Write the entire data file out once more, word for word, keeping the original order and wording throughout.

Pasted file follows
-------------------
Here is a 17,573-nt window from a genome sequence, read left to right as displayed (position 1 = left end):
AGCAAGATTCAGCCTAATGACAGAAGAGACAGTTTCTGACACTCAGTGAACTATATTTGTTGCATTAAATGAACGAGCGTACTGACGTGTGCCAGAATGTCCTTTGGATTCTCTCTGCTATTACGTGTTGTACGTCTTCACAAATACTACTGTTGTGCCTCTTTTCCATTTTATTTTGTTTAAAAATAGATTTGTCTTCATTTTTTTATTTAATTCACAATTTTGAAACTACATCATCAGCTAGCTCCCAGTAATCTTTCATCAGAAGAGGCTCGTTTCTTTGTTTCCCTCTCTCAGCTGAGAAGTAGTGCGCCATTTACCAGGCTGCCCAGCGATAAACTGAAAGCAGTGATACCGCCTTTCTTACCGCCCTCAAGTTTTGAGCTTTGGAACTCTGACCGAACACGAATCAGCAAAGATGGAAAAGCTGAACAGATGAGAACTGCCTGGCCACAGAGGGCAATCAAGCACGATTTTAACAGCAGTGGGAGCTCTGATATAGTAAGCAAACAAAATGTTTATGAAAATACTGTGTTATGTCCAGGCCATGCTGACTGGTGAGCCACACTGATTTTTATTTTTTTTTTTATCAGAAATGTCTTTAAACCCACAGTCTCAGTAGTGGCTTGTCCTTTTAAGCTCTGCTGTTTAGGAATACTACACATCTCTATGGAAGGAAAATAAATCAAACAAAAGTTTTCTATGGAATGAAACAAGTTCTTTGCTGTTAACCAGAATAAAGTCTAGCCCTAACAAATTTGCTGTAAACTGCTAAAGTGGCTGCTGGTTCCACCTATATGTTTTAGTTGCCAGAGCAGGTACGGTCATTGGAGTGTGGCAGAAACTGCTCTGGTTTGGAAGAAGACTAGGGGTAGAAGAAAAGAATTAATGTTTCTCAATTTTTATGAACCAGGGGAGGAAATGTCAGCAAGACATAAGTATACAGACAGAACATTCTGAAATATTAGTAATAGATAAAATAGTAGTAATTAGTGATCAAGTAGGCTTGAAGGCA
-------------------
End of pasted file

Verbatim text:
Here is a 17,573-nt window from a genome sequence, read left to right as displayed (position 1 = left end):
AGCAAGATTCAGCCTAATGACAGAAGAGACAGTTTCTGACACTCAGTGAACTATATTTGTTGCATTAAATGAACGAGCGTACTGACGTGTGCCAGAATGTCCTTTGGATTCTCTCTGCTATTACGTGTTGTACGTCTTCACAAATACTACTGTTGTGCCTCTTTTCCATTTTATTTTGTTTAAAAATAGATTTGTCTTCATTTTTTTATTTAATTCACAATTTTGAAACTACATCATCAGCTAGCTCCCAGTAATCTTTCATCAGAAGAGGCTCGTTTCTTTGTTTCCCTCTCTCAGCTGAGAAGTAGTGCGCCATTTACCAGGCTGCCCAGCGATAAACTGAAAGCAGTGATACCGCCTTTCTTACCGCCCTCAAGTTTTGAGCTTTGGAACTCTGACCGAACACGAATCAGCAAAGATGGAAAAGCTGAACAGATGAGAACTGCCTGGCCACAGAGGGCAATCAAGCACGATTTTAACAGCAGTGGGAGCTCTGATATAGTAAGCAAACAAAATGTTTATGAAAATACTGTGTTATGTCCAGGCCATGCTGACTGGTGAGCCACACTGATTTTTATTTTTTTTTTTATCAGAAATGTCTTTAAACCCACAGTCTCAGTAGTGGCTTGTCCTTTTAAGCTCTGCTGTTTAGGAATACTACACATCTCTATGGAAGGAAAATAAATCAAACAAAAGTTTTCTATGGAATGAAACAAGTTCTTTGCTGTTAACCAGAATAAAGTCTAGCCCTAACAAATTTGCTGTAAACTGCTAAAGTGGCTGCTGGTTCCACCTATATGTTTTAGTTGCCAGAGCAGGTACGGTCATTGGAGTGTGGCAGAAACTGCTCTGGTTTGGAAGAAGACTAGGGGTAGAAGAAAAGAATTAATGTTTCTCAATTTTTATGAACCAGGGGAGGAAATGTCAGCAAGACATAAGTATACAGACAGAACATTCTGAAATATTAGTAATAGATAAAATAGTAGTAATTAGTGATCAAGTAGGCTTGAAGGCA